In short, the machinery of our democratic government has entirely broken down. There is no effective congressional oversight, as we can see by the acquiescence of the intelligence and judiciary committees. There is no oversight. The president has said the courts review this. He’s referring to the FISA court, which has reviewed tens of thousands of requests, and refused about six. It’s a mockery to say we have three branches of government that have endorsed this. Strictly speaking, Congress has never approved this and it's never been asked—only the intelligence committee's top two.
When they were doing this under Bush for four years before The New York Times exposed it, the congressional leaders of both parties were complicit in clear-cut criminality and that could be used to blackmail them, in effect. The threat of exposing them could have had great leverage, and I’m sure it was used as a matter of fact.
Imagine, for instance: We had a governor of New York who was looking into the subprime mortgages, in D.C. testifying on that. He was also committing a crime, going to a prostitute that evening. Let me give you a guess here that that wasn’t the first time they’d known about it, but when it was convenient, he was no longer governor of New York.
Mark Sanford: His staff did not know he was in Argentina. Let me give you a little guess here: The NSA knew exactly where he was. Of course they knew. Did he not communicate with his mistress? They knew everything—they knew when he bought a ticket, what flight he was on, who he met at the airplane, where he was staying. They knew everything his wife didn’t know. His staff didn’t know, and he was running for office. Do you think they couldn’t use that information if they wanted to? How about having the information on very member of Congress, every governor, every mayor, every journalist?
They do have it.
The question is, can you have a democracy, dissent, informed opposition, an informed public—informed by media—under these conditions?
You can’t have it for long. You either somehow get effective oversight of the NSA, the CIA, or you have the German Democratic Republic, otherwise known as East Germany. And their secret police—which we have now basically. The CIA, when they acted in a police function in this country against me by helping in the Watergate burglaries and of my psychiatrist’s office, they were breaking their charter. That was one of the counts of Nixon’s impeachment. That’s legal now under the Patriot Act. Our military was forbidden to take part in police activities in this country under the Posse Comitatus Act that goes back to Reconstruction—that’s essentially gone.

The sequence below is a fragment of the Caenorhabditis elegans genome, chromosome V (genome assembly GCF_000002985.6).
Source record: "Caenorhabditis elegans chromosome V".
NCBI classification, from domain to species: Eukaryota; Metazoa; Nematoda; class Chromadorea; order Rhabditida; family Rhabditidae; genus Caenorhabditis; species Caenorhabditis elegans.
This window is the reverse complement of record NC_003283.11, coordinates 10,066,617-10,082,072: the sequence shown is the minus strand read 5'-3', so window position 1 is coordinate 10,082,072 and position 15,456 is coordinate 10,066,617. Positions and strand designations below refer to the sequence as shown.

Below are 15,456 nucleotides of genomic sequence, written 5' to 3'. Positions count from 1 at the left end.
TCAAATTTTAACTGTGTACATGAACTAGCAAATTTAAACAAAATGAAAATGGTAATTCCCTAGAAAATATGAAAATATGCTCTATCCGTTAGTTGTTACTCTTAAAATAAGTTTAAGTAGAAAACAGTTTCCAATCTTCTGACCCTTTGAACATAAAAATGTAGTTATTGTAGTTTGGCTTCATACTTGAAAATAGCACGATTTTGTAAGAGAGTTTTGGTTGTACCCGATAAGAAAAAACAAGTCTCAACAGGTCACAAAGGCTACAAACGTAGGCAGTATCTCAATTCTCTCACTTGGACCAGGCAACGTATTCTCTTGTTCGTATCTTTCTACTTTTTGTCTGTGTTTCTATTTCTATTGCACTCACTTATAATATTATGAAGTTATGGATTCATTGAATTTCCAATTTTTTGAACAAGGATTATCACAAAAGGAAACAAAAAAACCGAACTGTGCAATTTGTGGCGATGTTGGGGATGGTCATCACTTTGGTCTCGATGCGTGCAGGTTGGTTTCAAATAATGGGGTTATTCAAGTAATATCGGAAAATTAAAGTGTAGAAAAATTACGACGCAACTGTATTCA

Everything that Nixon did against me—burglarizing my doctor’s office and warrantless wiretaps to get information to blackmail me into silence and using the CIA to get a psychological profile on me to reveal my vulnerabilities to coercion or manipulation and finally sending a dozen CIA assets with orders to incapacitate me totally—all of that is now allegedly legal. That doesn’t make it constitutional, by the way—it obviously violates the Bill of Rights. I used to say under Bush the attempt to incapacitate me, “that one is not yet legal.” But Obama says it is. He says he has the right to do that anywhere in the world and that includes the United States. Now Congress hasn’t exactly endorsed that, but they haven’t contradicted it either. Same for detention without charges under the National Defense Authorization Act.
Under the Patriot Act, the CIA is also a police force domestically. A secret police force. Every aspect of the CIA—they won’t even confirm what they’re doing. The president will not confirm that the CIA uses drones. Now if there’s anybody who reads newspapers who doesn’t know that fact, I don’t know who it would be—they shouldn’t be voting, though they have the right to. But the president won’t confirm it. It’s secret. And if they use them in this country there’s nothing now to stop them from doing it, and it will still be secret.
I’m glad they wiretap the mafia. I’m glad they wiretap people reasonably suspected of being terrorists. Fine. They can certainly get warrants for that. They can get any warrant they want. But scooping up all the digital data of everyone in the country—it’s ridiculous to call that constitutional. That’s a different form of government than what we had 200 years ago. What it is is East Germany without the mass detentions.
It isn’t millions of Americans, it’s hundreds of millions of Americans they collect on. As William Binney said, that’s 280 million Americans—everybody except infants in cribs or people in hospices, everybody who has a device, including 7-year-olds. They’re not just collected once, they have multiple phone lines, email accounts, and every one of them is collected.
I definitely have a new hero in Edward Snowden, the first one since Bradley Manning, and I’m glad it didn’t take another 40 years. People who respect or admire what I did, they may not realize it right now, but before this is over, they’ll recognize that he deserves great admiration. And people who hate what I did, can hate.
As told to Harry Siegel.